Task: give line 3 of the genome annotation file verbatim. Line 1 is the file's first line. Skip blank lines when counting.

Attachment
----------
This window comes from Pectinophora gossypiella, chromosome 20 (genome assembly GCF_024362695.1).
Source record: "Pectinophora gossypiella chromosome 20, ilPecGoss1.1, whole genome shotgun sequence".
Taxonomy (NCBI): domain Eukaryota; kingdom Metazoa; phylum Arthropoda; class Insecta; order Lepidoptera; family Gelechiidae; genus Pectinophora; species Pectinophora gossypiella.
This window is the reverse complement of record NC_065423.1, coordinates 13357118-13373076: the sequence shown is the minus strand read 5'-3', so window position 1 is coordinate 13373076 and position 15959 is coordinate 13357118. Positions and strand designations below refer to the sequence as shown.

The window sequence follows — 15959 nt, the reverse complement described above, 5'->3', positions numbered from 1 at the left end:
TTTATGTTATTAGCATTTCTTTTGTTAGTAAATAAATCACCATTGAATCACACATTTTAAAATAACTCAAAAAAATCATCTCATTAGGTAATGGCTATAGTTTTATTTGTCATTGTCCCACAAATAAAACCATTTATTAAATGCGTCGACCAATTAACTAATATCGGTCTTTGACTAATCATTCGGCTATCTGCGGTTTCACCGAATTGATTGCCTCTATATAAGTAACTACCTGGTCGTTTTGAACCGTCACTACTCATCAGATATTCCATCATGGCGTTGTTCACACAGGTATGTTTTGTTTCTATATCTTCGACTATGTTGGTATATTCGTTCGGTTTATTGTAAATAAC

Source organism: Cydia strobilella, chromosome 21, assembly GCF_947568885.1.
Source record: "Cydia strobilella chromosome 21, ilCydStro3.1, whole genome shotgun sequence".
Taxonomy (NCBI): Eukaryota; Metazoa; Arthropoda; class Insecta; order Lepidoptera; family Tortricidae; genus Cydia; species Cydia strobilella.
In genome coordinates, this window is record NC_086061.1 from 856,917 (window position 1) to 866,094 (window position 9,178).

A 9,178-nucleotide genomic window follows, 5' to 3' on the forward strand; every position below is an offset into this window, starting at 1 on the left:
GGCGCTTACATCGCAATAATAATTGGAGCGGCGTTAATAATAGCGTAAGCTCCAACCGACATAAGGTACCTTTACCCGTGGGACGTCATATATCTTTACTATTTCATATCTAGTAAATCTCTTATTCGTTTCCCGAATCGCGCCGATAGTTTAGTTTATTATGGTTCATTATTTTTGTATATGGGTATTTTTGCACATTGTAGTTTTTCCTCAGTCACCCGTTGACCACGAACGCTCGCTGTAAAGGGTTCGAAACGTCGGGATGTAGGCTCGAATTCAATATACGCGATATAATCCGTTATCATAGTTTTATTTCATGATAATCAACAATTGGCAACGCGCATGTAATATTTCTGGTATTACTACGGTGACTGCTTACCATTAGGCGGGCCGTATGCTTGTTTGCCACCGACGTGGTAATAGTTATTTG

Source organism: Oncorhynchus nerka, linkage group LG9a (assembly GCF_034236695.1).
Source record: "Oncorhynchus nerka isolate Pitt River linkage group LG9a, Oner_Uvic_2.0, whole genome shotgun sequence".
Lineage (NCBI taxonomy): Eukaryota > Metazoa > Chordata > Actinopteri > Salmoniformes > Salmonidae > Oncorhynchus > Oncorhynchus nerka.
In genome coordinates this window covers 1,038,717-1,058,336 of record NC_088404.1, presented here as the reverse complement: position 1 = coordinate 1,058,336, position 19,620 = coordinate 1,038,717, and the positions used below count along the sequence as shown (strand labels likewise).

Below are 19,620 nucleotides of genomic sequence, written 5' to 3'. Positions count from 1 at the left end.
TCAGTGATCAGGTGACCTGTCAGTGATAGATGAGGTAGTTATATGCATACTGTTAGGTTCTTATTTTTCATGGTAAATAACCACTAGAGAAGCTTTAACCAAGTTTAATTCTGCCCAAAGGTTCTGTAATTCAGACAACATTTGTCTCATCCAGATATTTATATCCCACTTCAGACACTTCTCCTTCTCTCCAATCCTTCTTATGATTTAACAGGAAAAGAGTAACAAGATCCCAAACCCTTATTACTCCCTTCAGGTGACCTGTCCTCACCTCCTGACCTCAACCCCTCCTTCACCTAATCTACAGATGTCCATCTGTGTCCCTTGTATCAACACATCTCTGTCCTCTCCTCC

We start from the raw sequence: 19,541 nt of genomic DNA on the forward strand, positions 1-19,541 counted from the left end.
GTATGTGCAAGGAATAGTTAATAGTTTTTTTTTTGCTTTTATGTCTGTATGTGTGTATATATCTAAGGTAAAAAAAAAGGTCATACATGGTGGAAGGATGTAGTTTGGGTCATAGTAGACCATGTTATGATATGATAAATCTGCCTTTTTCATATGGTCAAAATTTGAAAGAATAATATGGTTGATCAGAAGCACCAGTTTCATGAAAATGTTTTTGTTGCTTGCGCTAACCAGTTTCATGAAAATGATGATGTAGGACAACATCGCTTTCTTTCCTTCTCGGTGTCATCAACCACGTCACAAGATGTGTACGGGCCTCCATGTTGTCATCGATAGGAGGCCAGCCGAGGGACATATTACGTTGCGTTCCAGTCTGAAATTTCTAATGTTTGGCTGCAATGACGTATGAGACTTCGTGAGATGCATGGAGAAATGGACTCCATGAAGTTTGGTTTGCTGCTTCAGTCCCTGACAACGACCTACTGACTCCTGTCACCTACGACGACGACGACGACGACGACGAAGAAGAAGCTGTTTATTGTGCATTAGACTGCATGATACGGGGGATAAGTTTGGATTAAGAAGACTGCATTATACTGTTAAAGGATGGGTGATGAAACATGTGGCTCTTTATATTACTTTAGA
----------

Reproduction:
Taxonomy (NCBI): domain Eukaryota; kingdom Metazoa; phylum Arthropoda; class Insecta; order Lepidoptera; family Gelechiidae; genus Pectinophora; species Pectinophora gossypiella.